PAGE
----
NEW YORK — Hurt by markdowns of excess inventory, Liz Claiborne Inc., in line with expectations, reported first-quarter earnings fell 35.7 percent and said second-quarter earnings would also be down.
However, the company said it expects to resolve inventory problems by the end of the second quarter and in the last few weeks has seen strong sales at retail at regular prices.
In the first quarter ended April 2, the company earned $27.4 million, or 35 cents a share. A year ago, earnings after a $1.6 million gain from accounting changes totaled $42.7 million, or 52 cents. Wall Street analysts said the earnings were in line with the company’s forecast. They agree that the second quarter will be difficult and expect the full year to improve. Claiborne’s stock on the New York Stock Exchange closed Monday at 25 3/4, down 1/4, after a rise of 7/8 on Friday, following the announcement that Paul R. Charron, executive vice president of VF Corp., was joining Claiborne as vice chairman and chief operating officer.
Discussing the quarter’s outcome, Samuel M. Miller, senior vice president, finance, said gross margins were hurt by continued liquidation, at distressed prices, of inventory manufactured in 1993, and noted the problem will continue, denting second-quarter gross margins as well. However, he said, “We do believe that by the end of the second quarter, we will have worked our way out of virtually all of last year’s inventory problems.”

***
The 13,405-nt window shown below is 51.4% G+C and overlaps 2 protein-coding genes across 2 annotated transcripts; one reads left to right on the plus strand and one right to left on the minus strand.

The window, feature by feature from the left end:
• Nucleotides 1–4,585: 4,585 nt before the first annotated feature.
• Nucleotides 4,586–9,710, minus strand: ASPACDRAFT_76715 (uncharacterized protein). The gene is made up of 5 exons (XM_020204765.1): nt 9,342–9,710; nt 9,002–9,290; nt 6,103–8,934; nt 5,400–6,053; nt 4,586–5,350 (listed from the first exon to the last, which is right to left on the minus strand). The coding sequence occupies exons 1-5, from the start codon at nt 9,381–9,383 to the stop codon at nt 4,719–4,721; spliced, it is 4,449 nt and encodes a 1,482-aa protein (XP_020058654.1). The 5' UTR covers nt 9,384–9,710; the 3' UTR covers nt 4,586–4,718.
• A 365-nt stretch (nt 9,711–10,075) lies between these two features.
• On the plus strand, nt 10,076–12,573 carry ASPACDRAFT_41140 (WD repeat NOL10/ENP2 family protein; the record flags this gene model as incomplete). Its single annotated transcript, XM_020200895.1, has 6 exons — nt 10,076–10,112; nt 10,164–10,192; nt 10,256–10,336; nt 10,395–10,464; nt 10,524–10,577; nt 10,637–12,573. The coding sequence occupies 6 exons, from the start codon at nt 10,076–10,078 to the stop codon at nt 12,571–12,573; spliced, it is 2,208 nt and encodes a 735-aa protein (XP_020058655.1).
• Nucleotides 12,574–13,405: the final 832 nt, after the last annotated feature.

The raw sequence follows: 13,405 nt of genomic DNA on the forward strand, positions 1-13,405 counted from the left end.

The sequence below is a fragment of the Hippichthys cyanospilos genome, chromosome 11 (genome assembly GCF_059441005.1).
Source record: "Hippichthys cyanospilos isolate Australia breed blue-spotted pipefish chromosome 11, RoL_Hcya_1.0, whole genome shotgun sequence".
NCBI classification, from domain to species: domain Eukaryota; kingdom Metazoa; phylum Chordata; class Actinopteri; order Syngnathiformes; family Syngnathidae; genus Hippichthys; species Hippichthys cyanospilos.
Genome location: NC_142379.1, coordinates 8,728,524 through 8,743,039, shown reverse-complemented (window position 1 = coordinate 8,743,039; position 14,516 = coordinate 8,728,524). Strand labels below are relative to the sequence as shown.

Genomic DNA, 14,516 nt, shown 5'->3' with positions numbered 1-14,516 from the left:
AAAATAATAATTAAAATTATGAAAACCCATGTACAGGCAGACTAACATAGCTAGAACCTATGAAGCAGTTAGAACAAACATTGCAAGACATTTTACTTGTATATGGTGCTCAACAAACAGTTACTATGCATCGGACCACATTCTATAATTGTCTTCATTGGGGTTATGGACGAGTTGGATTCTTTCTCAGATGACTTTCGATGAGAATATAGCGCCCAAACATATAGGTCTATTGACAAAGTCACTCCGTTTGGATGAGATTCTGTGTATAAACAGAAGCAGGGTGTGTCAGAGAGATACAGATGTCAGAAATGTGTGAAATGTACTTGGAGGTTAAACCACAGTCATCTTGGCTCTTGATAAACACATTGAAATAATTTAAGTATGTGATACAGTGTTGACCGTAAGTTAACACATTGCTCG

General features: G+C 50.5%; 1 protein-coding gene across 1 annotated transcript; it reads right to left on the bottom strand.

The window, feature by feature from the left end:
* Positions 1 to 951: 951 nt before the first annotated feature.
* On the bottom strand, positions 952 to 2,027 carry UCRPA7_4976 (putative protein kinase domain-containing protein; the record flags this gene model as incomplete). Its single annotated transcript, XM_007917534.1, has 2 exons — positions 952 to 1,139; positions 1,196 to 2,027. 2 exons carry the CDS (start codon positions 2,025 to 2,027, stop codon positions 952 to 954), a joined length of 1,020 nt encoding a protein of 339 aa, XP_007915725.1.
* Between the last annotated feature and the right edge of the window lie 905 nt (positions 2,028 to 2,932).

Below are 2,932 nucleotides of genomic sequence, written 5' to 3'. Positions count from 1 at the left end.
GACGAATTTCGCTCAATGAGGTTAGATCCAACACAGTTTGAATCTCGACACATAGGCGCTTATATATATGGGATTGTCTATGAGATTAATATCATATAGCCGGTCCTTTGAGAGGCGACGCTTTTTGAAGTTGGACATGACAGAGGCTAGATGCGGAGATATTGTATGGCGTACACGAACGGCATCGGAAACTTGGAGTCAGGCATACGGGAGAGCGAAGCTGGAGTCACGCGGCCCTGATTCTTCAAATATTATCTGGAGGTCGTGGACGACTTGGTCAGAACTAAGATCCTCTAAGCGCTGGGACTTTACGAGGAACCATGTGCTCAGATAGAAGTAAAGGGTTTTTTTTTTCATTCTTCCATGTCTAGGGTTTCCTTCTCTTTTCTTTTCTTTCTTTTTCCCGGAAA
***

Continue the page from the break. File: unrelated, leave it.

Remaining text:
Sales inched up 1.9 percent, to $541.4 million from $531.3 million.
Jerome A. Chazen, chairman, said, “We have seen some encouraging signs in the last few weeks with some strong selling at retail at regular prices.” He said he hoped the momentum would continue, but still expects a down second quarter.
“Overall, we continue to view 1994 as a year where we have begun a far-reaching process of rebuilding and restructuring,” Chazen said.
“Claiborne’s earnings were exactly on target,” said analyst Jay Meltzer of Goldman Sachs. “We think the outlook is positive after another poor quarter, caused by remaining inventory closeouts. After that’s cleaned up, there will be a moderate bounce back.
“The company has a very conservative plan,” he noted, “which should produce flat sales and better margins in the second half, and slightly better earnings for the year.”
Meltzer said sell-throughs of new fall lines are better than last year at this time, and that is encouraging. He projects earnings per share of 20 cents for the second quarter, against 38 cents last year, and earnings per share of $1.60 for the year, against $1.56 in 1993.
Meltzer called the appointment of “an outsider” like Charron “a good move” because cost-cutting measures are needed he and said it would be tougher for an insider to make them.
“Charron is a team player,” Meltzer added.
Brenda Gall of Merrill Lynch said she is expecting a tough second quarter for the firm, but the markdown pressure will ease up.
“There has been some pickup in March, but we’ll see whether it will be sustained in April, because of the early Easter,” she said. “The general pickup in women’s apparel at retail helps Liz Claiborne.”
Gall said she expects positive earnings comparisons for the full year.